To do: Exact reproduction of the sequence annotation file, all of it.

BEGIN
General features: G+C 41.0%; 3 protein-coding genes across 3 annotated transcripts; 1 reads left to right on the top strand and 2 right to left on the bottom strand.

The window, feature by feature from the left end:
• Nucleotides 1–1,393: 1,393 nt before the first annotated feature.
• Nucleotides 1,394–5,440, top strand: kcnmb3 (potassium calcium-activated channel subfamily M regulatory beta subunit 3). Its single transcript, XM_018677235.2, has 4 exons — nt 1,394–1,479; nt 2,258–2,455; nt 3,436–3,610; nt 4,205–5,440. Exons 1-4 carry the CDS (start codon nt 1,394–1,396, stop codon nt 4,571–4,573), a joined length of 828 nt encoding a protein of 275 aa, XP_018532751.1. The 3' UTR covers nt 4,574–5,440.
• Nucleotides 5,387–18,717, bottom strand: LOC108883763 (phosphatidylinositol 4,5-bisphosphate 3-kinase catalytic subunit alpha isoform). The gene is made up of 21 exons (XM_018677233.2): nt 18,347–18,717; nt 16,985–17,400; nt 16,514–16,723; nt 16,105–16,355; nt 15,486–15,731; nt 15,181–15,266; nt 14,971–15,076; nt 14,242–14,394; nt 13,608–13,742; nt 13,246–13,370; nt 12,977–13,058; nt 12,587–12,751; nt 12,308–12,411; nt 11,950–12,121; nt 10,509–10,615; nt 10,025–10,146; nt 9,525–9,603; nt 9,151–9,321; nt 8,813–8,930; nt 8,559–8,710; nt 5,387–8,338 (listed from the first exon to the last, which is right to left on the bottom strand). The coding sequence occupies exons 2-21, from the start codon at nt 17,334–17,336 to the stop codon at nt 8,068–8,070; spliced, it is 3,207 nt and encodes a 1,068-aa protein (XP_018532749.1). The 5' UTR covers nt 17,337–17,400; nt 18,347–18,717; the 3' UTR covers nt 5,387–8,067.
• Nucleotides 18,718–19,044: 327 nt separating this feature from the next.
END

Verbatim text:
General features: G+C 41.0%; 3 protein-coding genes across 3 annotated transcripts; 1 reads left to right on the top strand and 2 right to left on the bottom strand.

The window, feature by feature from the left end:
• Nucleotides 1–1,393: 1,393 nt before the first annotated feature.
• Nucleotides 1,394–5,440, top strand: kcnmb3 (potassium calcium-activated channel subfamily M regulatory beta subunit 3). Its single transcript, XM_018677235.2, has 4 exons — nt 1,394–1,479; nt 2,258–2,455; nt 3,436–3,610; nt 4,205–5,440. Exons 1-4 carry the CDS (start codon nt 1,394–1,396, stop codon nt 4,571–4,573), a joined length of 828 nt encoding a protein of 275 aa, XP_018532751.1. The 3' UTR covers nt 4,574–5,440.
• Nucleotides 5,387–18,717, bottom strand: LOC108883763 (phosphatidylinositol 4,5-bisphosphate 3-kinase catalytic subunit alpha isoform). The gene is made up of 21 exons (XM_018677233.2): nt 18,347–18,717; nt 16,985–17,400; nt 16,514–16,723; nt 16,105–16,355; nt 15,486–15,731; nt 15,181–15,266; nt 14,971–15,076; nt 14,242–14,394; nt 13,608–13,742; nt 13,246–13,370; nt 12,977–13,058; nt 12,587–12,751; nt 12,308–12,411; nt 11,950–12,121; nt 10,509–10,615; nt 10,025–10,146; nt 9,525–9,603; nt 9,151–9,321; nt 8,813–8,930; nt 8,559–8,710; nt 5,387–8,338 (listed from the first exon to the last, which is right to left on the bottom strand). The coding sequence occupies exons 2-21, from the start codon at nt 17,334–17,336 to the stop codon at nt 8,068–8,070; spliced, it is 3,207 nt and encodes a 1,068-aa protein (XP_018532749.1). The 5' UTR covers nt 17,337–17,400; nt 18,347–18,717; the 3' UTR covers nt 5,387–8,067.
• Nucleotides 18,718–19,044: 327 nt separating this feature from the next.